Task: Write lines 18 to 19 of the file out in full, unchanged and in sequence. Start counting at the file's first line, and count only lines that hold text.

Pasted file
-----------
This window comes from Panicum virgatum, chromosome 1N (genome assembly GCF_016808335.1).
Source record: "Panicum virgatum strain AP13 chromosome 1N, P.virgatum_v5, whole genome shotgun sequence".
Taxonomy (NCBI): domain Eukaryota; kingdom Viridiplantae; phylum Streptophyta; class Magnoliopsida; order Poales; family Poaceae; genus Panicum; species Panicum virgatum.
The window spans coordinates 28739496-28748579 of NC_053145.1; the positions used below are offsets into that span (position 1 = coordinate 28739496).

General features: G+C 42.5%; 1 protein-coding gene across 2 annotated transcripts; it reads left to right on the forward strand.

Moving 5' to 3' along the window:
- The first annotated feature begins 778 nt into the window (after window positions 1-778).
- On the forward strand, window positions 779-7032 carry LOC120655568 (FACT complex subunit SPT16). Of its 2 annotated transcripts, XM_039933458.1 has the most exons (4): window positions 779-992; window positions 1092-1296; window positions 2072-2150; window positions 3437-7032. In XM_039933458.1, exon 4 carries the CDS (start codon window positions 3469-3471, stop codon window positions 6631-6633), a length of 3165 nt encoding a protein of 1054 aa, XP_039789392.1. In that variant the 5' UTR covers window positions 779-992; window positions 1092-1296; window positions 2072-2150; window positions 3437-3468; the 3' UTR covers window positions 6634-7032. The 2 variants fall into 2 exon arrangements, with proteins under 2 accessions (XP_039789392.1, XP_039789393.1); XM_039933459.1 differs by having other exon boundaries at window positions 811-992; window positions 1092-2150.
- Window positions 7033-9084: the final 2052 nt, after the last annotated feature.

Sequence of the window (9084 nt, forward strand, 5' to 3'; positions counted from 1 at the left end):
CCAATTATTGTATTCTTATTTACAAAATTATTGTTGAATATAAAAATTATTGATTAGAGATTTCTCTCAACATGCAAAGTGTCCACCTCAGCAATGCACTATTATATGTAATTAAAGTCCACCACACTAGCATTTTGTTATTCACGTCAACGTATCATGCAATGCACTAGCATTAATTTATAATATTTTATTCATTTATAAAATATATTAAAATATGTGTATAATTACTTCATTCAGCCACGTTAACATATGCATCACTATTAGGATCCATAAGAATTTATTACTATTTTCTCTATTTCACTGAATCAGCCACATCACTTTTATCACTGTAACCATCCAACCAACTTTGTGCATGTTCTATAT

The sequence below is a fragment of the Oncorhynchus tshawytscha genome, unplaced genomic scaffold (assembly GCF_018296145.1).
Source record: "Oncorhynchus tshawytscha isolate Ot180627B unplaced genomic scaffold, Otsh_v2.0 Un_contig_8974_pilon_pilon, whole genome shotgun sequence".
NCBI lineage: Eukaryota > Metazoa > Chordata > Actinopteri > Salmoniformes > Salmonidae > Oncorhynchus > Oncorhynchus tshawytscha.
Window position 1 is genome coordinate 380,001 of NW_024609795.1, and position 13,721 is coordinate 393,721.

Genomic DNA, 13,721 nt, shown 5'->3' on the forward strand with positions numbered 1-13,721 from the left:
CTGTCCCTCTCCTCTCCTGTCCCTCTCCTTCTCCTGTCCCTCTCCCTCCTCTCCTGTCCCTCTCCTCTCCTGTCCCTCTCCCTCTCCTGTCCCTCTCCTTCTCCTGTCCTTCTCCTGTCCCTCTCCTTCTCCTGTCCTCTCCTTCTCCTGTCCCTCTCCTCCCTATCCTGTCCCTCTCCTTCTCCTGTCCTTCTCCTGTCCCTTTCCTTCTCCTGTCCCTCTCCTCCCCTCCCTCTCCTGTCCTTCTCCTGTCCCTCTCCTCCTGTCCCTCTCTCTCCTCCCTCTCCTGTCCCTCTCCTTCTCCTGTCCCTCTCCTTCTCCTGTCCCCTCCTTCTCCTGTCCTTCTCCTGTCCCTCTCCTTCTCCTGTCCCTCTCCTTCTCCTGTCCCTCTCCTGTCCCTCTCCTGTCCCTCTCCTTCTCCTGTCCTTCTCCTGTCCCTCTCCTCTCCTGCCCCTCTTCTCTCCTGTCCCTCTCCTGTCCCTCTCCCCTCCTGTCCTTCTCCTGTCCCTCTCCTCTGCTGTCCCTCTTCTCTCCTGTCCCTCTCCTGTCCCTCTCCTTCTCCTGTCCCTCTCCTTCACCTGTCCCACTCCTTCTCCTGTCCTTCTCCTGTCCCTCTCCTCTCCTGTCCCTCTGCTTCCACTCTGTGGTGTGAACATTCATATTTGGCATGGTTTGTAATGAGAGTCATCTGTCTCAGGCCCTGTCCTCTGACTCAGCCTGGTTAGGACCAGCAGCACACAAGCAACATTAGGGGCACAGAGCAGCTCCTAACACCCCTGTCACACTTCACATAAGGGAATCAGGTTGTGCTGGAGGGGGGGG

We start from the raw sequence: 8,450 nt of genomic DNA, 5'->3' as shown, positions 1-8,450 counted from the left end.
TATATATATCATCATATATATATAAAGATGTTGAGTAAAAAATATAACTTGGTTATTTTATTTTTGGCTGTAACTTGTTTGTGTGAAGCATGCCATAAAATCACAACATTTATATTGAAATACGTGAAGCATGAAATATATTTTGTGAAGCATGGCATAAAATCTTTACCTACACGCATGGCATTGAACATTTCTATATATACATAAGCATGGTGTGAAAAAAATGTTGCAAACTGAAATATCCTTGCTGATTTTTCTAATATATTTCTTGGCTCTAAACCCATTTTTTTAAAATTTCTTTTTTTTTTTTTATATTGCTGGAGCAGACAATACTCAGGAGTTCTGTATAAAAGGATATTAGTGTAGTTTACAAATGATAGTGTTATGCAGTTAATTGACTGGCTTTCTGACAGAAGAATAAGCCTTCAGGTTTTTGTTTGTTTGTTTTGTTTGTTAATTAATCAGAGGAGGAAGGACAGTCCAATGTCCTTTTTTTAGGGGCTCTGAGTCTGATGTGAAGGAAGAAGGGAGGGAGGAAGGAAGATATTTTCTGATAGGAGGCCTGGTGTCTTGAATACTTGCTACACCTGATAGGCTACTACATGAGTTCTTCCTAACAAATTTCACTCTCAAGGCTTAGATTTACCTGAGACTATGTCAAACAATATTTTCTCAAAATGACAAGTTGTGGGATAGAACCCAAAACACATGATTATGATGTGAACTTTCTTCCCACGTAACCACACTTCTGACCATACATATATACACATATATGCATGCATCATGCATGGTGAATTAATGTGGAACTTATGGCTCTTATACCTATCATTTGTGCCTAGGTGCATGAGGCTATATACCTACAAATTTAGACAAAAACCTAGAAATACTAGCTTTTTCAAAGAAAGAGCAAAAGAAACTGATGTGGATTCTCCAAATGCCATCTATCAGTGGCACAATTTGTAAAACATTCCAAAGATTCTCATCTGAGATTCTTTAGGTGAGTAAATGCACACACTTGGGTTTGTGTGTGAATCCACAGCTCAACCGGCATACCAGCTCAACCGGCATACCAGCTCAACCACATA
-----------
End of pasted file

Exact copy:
We start from the raw sequence: 8,450 nt of genomic DNA, 5'->3' as shown, positions 1-8,450 counted from the left end.
TATATATATCATCATATATATATAAAGATGTTGAGTAAAAAATATAACTTGGTTATTTTATTTTTGGCTGTAACTTGTTTGTGTGAAGCATGCCATAAAATCACAACATTTATATTGAAATACGTGAAGCATGAAATATATTTTGTGAAGCATGGCATAAAATCTTTACCTACACGCATGGCATTGAACATTTCTATATATACATAAGCATGGTGTGAAAAAAATGTTGCAAACTGAAATATCCTTGCTGATTTTTCTAATATATTTCTTGGCTCTAAACCCATTTTTTTAAAATTTCTTTTTTTTTTTTTATATTGCTGGAGCAGACAATACTCAGGAGTTCTGTATAAAAGGATATTAGTGTAGTTTACAAATGATAGTGTTATGCAGTTAATTGACTGGCTTTCTGACAGAAGAATAAGCCTTCAGGTTTTTGTTTGTTTGTTTTGTTTGTTAATTAATCAGAGGAGGAAGGACAGTCCAATGTCCTTTTTTTAGGGGCTCTGAGTCTGATGTGAAGGAAGAAGGGAGGGAGGAAGGAAGATATTTTCTGATAGGAGGCCTGGTGTCTTGAATACTTGCTACACCTGATAGGCTACTACATGAGTTCTTCCTAACAAATTTCACTCTCAAGGCTTAGATTTACCTGAGACTATGTCAAACAATATTTTCTCAAAATGACAAGTTGTGGGATAGAACCCAAAACACATGATTATGATGTGAACTTTCTTCCCACGTAACCACACTTCTGACCATACATATATACACATATATGCATGCATCATGCATGGTGAATTAATGTGGAACTTATGGCTCTTATACCTATCATTTGTGCCTAGGTGCATGAGGCTATATACCTACAAATTTAGACAAAAACCTAGAAATACTAGCTTTTTCAAAGAAAGAGCAAAAGAAACTGATGTGGATTCTCCAAATGCCATCTATCAGTGGCACAATTTGTAAAACATTCCAAAGATTCTCATCTGAGATTCTTTAGGTGAGTAAATGCACACACTTGGGTTTGTGTGTGAATCCACAGCTCAACCGGCATACCAGCTCAACCGGCATACCAGCTCAACCACATA